Two Mysterious Deaths

When looking at the past it’s not unusual to find people dying at what we consider a young age, in their 30s 40s or 50s. Often this is for want of medical advancements we take for granted that make once feared diseases like influenza and pneumonia more easily treatable today. But, what’s not as common is to find a married couple who both die young at nearly the same time.

William Henry Clifton Hammock, my third great grandfather, married Millie Ann Smallwood on May 15, 1845 in Jones County, Georgia. They had four children, one of whom was William Henry Hammock (called Henry), my second great grandfather. Henry was born six month’s after Georgia seceded from the union in 1861. As did most men of his generation, William H.C. Hammock served in the Civil War. Attached to the Georgia 57th Infantry, he was captured after the siege of Vicksburg in July 1863 and later paroled.

Having survived the war, he died a few years later in 1870 at the age of 45. That wouldn’t be unusual except that Millie, his wife, also died in 1870 at only 41, leaving their four minor children orphans. Did they die simultaneously in an accident or did they die at different times during 1870 from different causes? Nothing I’ve found so far gives me the answer.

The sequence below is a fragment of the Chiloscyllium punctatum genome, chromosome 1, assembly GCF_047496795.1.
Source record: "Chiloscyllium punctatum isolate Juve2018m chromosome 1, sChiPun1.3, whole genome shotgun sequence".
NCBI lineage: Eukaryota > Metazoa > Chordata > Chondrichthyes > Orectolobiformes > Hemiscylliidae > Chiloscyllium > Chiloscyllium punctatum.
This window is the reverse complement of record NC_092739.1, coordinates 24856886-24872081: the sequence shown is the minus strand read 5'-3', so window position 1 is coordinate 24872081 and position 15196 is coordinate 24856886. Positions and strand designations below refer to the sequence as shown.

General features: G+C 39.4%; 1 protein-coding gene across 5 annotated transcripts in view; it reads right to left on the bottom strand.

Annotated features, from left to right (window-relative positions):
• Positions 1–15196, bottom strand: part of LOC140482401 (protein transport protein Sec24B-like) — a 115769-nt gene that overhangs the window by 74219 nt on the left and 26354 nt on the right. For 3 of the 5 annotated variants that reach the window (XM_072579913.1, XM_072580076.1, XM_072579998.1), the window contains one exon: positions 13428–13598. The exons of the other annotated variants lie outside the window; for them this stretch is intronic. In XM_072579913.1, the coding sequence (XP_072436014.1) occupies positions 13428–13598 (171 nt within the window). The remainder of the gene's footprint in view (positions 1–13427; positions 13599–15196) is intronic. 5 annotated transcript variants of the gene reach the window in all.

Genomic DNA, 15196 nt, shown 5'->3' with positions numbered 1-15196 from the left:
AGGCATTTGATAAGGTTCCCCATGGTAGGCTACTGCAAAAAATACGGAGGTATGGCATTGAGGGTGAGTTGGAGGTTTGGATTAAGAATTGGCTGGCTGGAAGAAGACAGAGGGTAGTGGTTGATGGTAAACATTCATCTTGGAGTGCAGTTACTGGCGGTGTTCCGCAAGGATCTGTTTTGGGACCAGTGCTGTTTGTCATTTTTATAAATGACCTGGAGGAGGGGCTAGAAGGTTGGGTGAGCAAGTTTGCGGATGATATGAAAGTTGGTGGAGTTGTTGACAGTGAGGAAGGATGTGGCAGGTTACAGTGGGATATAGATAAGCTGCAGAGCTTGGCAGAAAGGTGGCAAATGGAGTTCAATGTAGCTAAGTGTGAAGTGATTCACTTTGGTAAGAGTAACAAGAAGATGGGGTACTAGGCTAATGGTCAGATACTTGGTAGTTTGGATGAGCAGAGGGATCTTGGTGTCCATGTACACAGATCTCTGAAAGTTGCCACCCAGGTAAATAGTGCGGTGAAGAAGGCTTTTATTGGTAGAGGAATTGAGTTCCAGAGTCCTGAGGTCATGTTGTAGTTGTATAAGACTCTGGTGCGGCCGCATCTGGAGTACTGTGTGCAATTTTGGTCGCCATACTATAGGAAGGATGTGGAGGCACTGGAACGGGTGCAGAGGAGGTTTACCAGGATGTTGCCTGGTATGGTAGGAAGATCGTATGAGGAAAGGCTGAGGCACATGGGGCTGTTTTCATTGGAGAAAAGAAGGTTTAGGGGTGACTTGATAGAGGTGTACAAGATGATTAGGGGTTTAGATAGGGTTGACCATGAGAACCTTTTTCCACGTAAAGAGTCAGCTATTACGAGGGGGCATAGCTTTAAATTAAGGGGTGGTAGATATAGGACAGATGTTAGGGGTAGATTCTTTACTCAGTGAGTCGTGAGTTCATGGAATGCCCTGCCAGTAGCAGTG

What I have found is that Millie’s sister and her husband, Georgianna and Benjamin Weaver, became legal guardians to the children and apparently raised them to adulthood. A small notice placed in the Sumter County Republican newspaper in June, 1870 reads:

Whereas Benjamin Weaver applies for the guardianship of the persons and property of Marion Hammock, Henry Hammock, Mary Hammock and Silas Hammock, minors of W.H. Hammock, deceased:

These are therefore to cite and admonish, all and singular, the kindred of said deceased, and all other persons concerned, to be and appear at

Sumter County Republican Noticemy office within the time prescribed by law, and file their objections, if any they have, why letters of guardianship should not be granted, otherwise they will be granted said applicant in terms of law.

Given under my hand and official signature this 16th day of June, 1870.

B.F. Bell, Ordinary

Ironically, my second great grandfather William Henry Hammock (Henry in the above list), also died young. He was stricken with pneumonia and died in 1901 at the age of forty, also leaving four minor children behind.

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